WASHINGTON — The 20 states choosing not to expand Medicaid will lose billions of dollars in federal funds, according to a new study released Thursday.
By 2022, Texas could lose $9.2 billion by not expanding Medicaid as allowed under the Affordable Care Act, while Florida could lose $5 billion over that period, the study conducted by The Commonwealth Fund shows. Commonwealth was founded in 1918 to improve health services for Americans.
Also during that period, the study showed, Georgia could lose $2.9 billion, while Virginia could lose $2.8 billion.
"There are no states where the taxpayers would actually gain by not expanding Medicaid," said Sherry Glied, lead author on the study. "Nobody wins."
Under the Affordable Care Act, states may expand their Medicaid programs to include anyone who falls beneath 138% of the federal poverty level, or about $32,500 for a family of four. But the 2012 Supreme Court decision that upheld the law also said states could choose not to expand Medicaid and not lose federal funding for their existing programs.
All 20 of the states choosing not to expand Medicaid have Republican governors. Many have said increasing Medicaid could add to the federal deficit. Others have long opposed the law since its passage in 2010.
Medicaid, however, is a federal program, Glied said, and residents of states that have not expanded the program are still paying taxes to support it. They're just not getting the extra benefits in their states.
"When you hear the states talk about it, they talk about raising state taxes for it," she said. "But that's not the case."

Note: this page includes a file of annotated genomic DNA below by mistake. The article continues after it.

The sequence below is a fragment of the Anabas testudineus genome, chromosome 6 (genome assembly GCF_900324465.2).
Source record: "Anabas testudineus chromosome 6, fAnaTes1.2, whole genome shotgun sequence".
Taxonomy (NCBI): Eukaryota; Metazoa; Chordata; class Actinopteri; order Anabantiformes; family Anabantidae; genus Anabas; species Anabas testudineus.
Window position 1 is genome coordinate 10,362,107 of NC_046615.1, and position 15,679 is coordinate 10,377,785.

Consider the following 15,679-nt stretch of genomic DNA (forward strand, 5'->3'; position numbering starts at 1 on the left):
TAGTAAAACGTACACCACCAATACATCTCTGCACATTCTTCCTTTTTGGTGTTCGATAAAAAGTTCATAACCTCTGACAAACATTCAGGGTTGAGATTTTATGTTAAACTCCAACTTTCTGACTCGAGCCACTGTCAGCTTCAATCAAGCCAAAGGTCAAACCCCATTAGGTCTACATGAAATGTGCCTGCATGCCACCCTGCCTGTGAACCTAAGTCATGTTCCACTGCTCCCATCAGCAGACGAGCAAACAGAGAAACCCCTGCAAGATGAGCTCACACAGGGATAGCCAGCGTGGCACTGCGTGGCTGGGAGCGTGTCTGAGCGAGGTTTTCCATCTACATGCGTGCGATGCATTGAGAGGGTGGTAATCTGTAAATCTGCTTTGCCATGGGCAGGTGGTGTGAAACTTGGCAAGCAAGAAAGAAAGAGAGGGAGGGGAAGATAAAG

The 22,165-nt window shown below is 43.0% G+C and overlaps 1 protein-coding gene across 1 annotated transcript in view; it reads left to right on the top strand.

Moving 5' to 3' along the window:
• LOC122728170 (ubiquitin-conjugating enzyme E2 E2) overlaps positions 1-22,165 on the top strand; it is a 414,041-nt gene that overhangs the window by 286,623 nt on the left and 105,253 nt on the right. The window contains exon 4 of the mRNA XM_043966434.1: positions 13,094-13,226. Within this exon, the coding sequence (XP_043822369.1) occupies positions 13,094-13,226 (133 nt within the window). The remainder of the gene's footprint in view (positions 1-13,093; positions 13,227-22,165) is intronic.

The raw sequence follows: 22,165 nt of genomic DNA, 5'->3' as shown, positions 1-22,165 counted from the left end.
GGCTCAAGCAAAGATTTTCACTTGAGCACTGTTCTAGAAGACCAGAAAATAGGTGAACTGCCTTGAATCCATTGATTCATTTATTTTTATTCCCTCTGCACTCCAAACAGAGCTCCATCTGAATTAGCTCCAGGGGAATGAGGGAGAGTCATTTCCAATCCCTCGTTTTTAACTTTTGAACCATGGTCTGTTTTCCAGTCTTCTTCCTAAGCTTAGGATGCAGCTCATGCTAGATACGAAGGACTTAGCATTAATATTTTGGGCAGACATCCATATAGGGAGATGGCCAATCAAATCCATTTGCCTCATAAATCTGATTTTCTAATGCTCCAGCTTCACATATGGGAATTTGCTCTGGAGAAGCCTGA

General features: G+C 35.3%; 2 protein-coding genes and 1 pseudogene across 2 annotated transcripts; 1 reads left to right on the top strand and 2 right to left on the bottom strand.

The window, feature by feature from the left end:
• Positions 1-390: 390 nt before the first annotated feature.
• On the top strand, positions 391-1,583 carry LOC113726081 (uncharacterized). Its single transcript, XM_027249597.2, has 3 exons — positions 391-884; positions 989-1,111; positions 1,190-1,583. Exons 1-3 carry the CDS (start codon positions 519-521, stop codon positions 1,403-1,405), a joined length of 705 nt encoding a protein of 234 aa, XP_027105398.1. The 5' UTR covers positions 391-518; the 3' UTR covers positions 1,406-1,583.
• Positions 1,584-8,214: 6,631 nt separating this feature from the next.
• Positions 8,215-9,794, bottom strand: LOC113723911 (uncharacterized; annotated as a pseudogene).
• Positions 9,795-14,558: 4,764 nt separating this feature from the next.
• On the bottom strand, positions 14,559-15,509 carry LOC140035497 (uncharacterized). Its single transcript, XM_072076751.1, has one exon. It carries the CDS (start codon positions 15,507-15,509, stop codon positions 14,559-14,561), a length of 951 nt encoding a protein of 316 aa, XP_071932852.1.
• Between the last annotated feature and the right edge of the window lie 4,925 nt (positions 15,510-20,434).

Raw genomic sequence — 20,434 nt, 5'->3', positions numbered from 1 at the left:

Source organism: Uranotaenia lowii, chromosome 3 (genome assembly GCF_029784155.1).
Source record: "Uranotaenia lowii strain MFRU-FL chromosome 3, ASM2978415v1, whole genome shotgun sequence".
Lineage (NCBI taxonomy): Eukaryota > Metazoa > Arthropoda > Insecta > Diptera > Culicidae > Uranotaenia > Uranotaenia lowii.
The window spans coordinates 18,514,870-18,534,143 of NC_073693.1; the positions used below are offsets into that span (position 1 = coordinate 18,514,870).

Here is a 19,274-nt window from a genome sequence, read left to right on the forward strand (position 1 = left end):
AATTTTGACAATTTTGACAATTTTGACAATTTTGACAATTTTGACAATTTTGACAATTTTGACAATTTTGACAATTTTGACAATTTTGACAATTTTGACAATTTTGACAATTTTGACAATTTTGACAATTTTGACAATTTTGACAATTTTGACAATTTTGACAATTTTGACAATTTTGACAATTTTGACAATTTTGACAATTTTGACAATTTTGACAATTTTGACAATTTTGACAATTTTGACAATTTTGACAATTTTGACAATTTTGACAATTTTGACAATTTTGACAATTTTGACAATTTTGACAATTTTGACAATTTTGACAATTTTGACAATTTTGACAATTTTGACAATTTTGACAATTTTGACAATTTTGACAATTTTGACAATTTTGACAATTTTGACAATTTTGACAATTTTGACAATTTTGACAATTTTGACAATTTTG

The extra federal money spent on Medicaid goes directly to local health care providers, such as hospitals or physicians, and helps the overall state economy, Glied said.
"There's new money flowing into the states," she said. "It's sort of like why states are eager to get defense contracts: It can be used to create jobs."
That is why some Republican governors, such as Jan Brewer of Arizona and John Kasich of Ohio, have pushed to have their states expand the program. They said they realized their residents would pay taxes to expand the program in other states but not receive the benefits.
Kasich bucked his state's Republican-controlled legislature to expand the program by using a little-used state board to authorize accepting the federal money to pay for it.
States that don't expand Medicaid are costing their residents who make less than 100% of the federal poverty level the subsidies they would receive to pay for health insurance bought through federal and state exchanges. That's because those people were expected to be covered by expanded Medicaid.
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The report, "How States Stand to gain or Lose Federal Funds by Opting In or Out of the Medicaid Expansion," looked at net costs to taxpayers using data from the Urban Institute, a nonpartisan think tank that looks at social policy.
The federal government pays 100% of the the expansion through 2016, and then 90% of the program's costs after that. If all states were to expand, 21.3 million uninsured people would gain coverage. This, they say, means that doctors and hospitals would have fewer uncompensated costs; which would mean lower insurance costs for everybody else.
The Congressional Budget Office has estimated that the Affordable Care Act will reduce the federal deficit by $143 billion between 2010 and 2019, and programs like Medicaid expansion will be paid for with new taxes, such as for tanning salons and for people who make more than $250,000.
While Glied said she was not surprised by the overall findings of the report, she was impressed by the size of the program.
"How big the expansion is compared to other revenue was rather interesting," Glied said. "It's not as big as defense procurement, but it's pretty big. It's bigger than federal highway funds."